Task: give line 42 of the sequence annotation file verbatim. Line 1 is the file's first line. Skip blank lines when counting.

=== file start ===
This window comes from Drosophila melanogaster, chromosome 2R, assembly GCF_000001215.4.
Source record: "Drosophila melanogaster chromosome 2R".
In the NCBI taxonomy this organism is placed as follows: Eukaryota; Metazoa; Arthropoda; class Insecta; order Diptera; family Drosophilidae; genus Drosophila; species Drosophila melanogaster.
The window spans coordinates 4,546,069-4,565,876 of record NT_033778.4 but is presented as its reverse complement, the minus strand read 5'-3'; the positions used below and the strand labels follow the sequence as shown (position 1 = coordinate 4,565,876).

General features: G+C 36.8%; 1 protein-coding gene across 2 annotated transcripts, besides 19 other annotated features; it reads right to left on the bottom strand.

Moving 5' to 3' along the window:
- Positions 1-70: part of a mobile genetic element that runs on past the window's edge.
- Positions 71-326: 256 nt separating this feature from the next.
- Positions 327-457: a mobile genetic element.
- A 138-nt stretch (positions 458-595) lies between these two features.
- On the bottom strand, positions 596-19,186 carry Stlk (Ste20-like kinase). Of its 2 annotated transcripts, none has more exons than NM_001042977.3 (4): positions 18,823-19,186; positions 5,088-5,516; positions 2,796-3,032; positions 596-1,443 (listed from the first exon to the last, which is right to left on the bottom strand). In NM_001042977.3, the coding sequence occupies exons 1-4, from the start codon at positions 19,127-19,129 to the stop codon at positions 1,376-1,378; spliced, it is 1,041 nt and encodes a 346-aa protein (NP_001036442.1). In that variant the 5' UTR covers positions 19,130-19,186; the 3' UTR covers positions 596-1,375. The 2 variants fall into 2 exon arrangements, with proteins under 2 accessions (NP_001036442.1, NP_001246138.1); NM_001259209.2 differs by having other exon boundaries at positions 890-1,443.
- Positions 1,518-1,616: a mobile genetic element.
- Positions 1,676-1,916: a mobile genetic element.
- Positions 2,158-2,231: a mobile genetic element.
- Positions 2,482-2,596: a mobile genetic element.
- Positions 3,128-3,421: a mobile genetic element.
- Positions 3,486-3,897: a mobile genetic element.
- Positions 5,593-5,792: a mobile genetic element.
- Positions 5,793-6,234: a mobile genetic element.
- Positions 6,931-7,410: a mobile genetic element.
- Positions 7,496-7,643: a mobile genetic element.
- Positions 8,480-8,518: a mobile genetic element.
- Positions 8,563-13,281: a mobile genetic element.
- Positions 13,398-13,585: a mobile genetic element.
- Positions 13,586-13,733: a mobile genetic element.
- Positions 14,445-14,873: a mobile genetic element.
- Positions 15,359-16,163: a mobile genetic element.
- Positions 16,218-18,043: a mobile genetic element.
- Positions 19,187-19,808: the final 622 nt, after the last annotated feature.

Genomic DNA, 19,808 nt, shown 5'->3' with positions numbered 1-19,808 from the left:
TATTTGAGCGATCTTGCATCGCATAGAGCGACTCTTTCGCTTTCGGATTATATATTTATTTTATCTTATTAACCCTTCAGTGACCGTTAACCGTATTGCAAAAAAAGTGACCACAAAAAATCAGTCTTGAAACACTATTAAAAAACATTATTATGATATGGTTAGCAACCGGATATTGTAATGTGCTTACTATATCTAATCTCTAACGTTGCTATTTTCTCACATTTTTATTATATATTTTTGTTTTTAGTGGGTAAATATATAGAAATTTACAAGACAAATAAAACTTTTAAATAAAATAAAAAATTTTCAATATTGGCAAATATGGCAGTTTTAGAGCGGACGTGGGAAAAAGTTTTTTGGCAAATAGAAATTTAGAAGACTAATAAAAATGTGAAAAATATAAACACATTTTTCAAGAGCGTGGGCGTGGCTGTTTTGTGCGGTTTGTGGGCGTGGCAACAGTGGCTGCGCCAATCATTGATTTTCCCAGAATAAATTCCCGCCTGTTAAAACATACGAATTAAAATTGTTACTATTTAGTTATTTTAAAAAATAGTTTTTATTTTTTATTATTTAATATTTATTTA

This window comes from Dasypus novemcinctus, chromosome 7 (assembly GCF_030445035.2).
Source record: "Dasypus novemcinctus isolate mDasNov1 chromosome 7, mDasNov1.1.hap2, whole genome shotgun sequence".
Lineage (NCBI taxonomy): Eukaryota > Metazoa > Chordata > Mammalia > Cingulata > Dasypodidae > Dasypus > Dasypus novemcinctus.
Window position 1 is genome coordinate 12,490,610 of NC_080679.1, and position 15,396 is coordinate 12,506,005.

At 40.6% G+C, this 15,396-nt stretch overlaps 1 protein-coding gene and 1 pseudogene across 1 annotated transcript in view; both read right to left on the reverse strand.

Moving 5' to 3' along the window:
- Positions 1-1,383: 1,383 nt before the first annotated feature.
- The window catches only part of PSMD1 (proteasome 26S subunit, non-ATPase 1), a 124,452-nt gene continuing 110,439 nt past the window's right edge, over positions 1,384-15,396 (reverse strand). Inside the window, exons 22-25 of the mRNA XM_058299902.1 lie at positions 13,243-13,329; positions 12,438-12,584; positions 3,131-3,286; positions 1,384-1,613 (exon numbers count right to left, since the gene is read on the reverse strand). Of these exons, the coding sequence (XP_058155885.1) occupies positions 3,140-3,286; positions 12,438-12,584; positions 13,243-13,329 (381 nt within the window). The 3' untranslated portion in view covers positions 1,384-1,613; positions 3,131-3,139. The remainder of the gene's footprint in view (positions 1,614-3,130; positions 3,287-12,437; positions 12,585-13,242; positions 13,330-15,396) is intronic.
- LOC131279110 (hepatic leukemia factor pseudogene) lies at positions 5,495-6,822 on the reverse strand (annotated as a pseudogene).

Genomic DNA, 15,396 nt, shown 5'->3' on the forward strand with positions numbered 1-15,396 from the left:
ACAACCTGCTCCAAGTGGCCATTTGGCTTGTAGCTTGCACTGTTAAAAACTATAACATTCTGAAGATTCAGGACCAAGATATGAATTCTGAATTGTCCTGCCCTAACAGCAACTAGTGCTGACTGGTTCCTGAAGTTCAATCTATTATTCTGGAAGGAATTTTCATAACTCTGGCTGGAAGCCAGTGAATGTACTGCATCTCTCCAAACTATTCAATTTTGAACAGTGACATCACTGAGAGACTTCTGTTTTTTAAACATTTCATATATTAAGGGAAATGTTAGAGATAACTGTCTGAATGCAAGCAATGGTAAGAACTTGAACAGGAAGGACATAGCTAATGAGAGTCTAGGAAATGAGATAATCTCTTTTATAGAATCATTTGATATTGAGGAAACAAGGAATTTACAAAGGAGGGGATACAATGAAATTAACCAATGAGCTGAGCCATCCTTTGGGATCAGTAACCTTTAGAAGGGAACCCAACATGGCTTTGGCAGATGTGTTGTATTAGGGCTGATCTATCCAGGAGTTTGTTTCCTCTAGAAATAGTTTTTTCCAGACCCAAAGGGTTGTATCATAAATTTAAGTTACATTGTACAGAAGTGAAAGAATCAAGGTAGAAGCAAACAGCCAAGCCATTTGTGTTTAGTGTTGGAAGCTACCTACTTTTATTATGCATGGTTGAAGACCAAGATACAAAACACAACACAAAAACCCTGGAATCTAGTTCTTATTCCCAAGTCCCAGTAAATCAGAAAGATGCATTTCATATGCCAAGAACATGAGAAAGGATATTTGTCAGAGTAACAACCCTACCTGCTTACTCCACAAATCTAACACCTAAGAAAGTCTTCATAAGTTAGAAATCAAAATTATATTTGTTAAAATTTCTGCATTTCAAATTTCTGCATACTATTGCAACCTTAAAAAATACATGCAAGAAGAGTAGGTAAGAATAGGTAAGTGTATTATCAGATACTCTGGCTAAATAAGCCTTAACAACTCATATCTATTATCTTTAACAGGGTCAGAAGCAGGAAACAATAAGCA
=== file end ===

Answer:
ACAACCTGCTCCAAGTGGCCATTTGGCTTGTAGCTTGCACTGTTAAAAACTATAACATTCTGAAGATTCAGGACCAAGATATGAATTCTGAATTGTCCTGCCCTAACAGCAACTAGTGCTGACTGGTTCCTGAAGTTCAATCTATTATTCTGGAAGGAATTTTCATAACTCTGGCTGGAAGCCAGTGAATGTACTGCATCTCTCCAAACTATTCAATTTTGAACAGTGACATCACTGAGAGACTTCTGTTTTTTAAACATTTCATATATTAAGGGAAATGTTAGAGATAACTGTCTGAATGCAAGCAATGGTAAGAACTTGAACAGGAAGGACATAGCTAATGAGAGTCTAGGAAATGAGATAATCTCTTTTATAGAATCATTTGATATTGAGGAAACAAGGAATTTACAAAGGAGGGGATACAATGAAATTAACCAATGAGCTGAGCCATCCTTTGGGATCAGTAACCTTTAGAAGGGAACCCAACATGGCTTTGGCAGATGTGTTGTATTAGGGCTGATCTATCCAGGAGTTTGTTTCCTCTAGAAATAGTTTTTTCCAGACCCAAAGGGTTGTATCATAAATTTAAGTTACATTGTACAGAAGTGAAAGAATCAAGGTAGAAGCAAACAGCCAAGCCATTTGTGTTTAGTGTTGGAAGCTACCTACTTTTATTATGCATGGTTGAAGACCAAGATACAAAACACAACACAAAAACCCTGGAATCTAGTTCTTATTCCCAAGTCCCAGTAAATCAGAAAGATGCATTTCATATGCCAAGAACATGAGAAAGGATATTTGTCAGAGTAACAACCCTACCTGCTTACTCCACAAATCTAACACCTAAGAAAGTCTTCATAAGTTAGAAATCAAAATTATATTTGTTAAAATTTCTGCATTTCAAATTTCTGCATACTATTGCAACCTTAAAAAATACATGCAAGAAGAGTAGGTAAGAATAGGTAAGTGTATTATCAGATACTCTGGCTAAATAAGCCTTAACAACTCATATCTATTATCTTTAACAGGGTCAGAAGCAGGAAACAATAAGCA